The Librarian Is In

By KATRINA SPENCER

Literatures and cultures librarian Katrina Spencer is liaison to the Anderson Freeman Resource Center, the Arabic department, the French department, the Gender Sexuality & Feminist Studies (GSFS Program), the Language Schools, Linguistics and the Spanish & Portuguese departments. These affiliations are reflected in her reading choices. 

“While I am a very slow reader, I’m a very critical reader,” she says.

habibi 

by Craig Thompson, 2011

672 pages

Trigger Warnings: Multiple scenes of rape are visited in this work. There is also a good deal of partial female nudity.

The What

“habibi” is a graphic novel that tells a fantasy tale of love in the fictional land of Wanatolia, a landscape that is both desertous and urban, “timeless” and modern and distinctly Middle Eastern in aesthetic and tradition. Dodola, the female protagonist, is sold as a child into marriage and saves a baby, Zam, a black African, who was headed towards a similar fate of slavery, subjection and oppression. Making a daring escape from potential captors, Dodola raises Zam in isolation from society.

Her engagement with the rest of civilization (spoiler alert!) involves her exchange of sex for provisions. After years, this set-up begins to fail and leads our characters down paths of new adventures when the two become separated. These include Dodola’s navigation of a palace harem where she becomes the object of a lusty sultan’s desire and Zam’s adoption into a band of hijras who believe in castration and harass society into giving them alms for their survival.

Yes, there’s that much going on in the work! Rape, suggestions of incest and a battle for water rights are all interwoven by sacred scripture from the Qur’an, parables and tapping into a rich tradition of storytelling from Arabia.

Visually the text is intoxicatingly gorgeous even in its monochrome. The visual appeal is the least disputed of the the book’s characteristics among critics. Despite not knowing the Arabic language, Craig Thompson learned the alphabet (abjad) and its ligatures and employs them alongside Middle Eastern motifs like ornate tile design to effectively conjure the feeling of having traveled elsewhere for his Western audience. Truly, if the tale had no words, merely looking at the text would be a treat for the eyes.

The Why

The tone is visually arresting. Its design, deeply maroon and textured, makes one feel they are encountering something special and unique. On the cover, Thompson melds English and Arabic in the strokes he uses for the letters in the title. That alone had me. Unlike German or Spanish, one of the initial features that attracted me to Arabic was that I couldn’t decipher it: I couldn’t read it, pronounce it or make any sense of it given my ignorance of the alphabet. So when I saw this work, “habibi,” a popular term of endearment meaning “my beloved” or “my darling” (for males) used by Arabic speakers, it drew me in. Having become a working adult, I had to violently tear myself away from my love of language study. So now, when I can fit in a brief and fleeting moment to make love and draw near, I do. This was one of my chances to do so. [Note: Don’t ever grow up. #srsly]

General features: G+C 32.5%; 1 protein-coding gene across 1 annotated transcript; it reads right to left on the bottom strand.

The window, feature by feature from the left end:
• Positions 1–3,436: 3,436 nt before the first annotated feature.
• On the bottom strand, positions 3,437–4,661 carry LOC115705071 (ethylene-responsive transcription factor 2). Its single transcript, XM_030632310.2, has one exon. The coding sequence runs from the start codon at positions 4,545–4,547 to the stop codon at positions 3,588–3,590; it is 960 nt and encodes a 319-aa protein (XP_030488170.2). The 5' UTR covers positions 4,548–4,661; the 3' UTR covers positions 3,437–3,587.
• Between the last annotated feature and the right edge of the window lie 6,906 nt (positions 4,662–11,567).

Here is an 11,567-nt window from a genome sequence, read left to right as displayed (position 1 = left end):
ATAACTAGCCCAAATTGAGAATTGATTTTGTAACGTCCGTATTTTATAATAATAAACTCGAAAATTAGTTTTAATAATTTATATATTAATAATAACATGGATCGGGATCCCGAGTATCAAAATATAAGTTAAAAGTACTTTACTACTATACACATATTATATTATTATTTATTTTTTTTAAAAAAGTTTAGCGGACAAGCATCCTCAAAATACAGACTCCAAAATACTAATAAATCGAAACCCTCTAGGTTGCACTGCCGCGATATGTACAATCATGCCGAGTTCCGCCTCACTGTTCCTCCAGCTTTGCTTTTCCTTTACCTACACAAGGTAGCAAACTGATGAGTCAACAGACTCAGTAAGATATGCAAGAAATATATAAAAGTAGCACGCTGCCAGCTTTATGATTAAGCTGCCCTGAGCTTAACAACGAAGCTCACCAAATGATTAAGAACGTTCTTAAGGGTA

I wanted to like this work. It is meritorious for its sheer beauty and naked ambition alone. It is over 600 pages worth of drawing! However, in reading this work, it is as though the author had never heard of Edward Said and “Orientalism” before.

The narrative relies on dangerous tropes that ring of colonialism, exotification and a global divide. In comparison to the values we espouse today in the 21st century, the work is strikingly anachronistic in its representations of women, Arabs and the Middle East. It’s as though Thompson mined every stereotype he could find that casts the white, Western gaze over the Middle Eastern region and said, “Yes, I want that in story! Naked, lounging women here! Shisha pipes there! And many camels in a caravan! Yes, I want it all!”

Moreover, while allusions to the Qur’an, the Bible and “1,001 Arabian Nights” appear throughout the work along with cryptic mysticism, parables and talismen, it’s unclear what the author wanted to accomplish with them. They add to a sense of otherness and geographic distance but their objective beyond these is vague and beyond my comprehension.

While I would happily consume this artist’s graphic work in another publication, I’d hope that he’d collaborate by letting someone else lead a more modest venture in text-based storytelling and he, himself, assume responsibility for drawing. He must work harder by many measures to more fairly, accurately and humanely depict people who are not white or male. In a text that approaches verisimilitude in its late chapters, it leaves much to be desired elsewhere in the narrative. For a different taste, see the author’s 2003 memoir release “Blankets” that received more critical praise.

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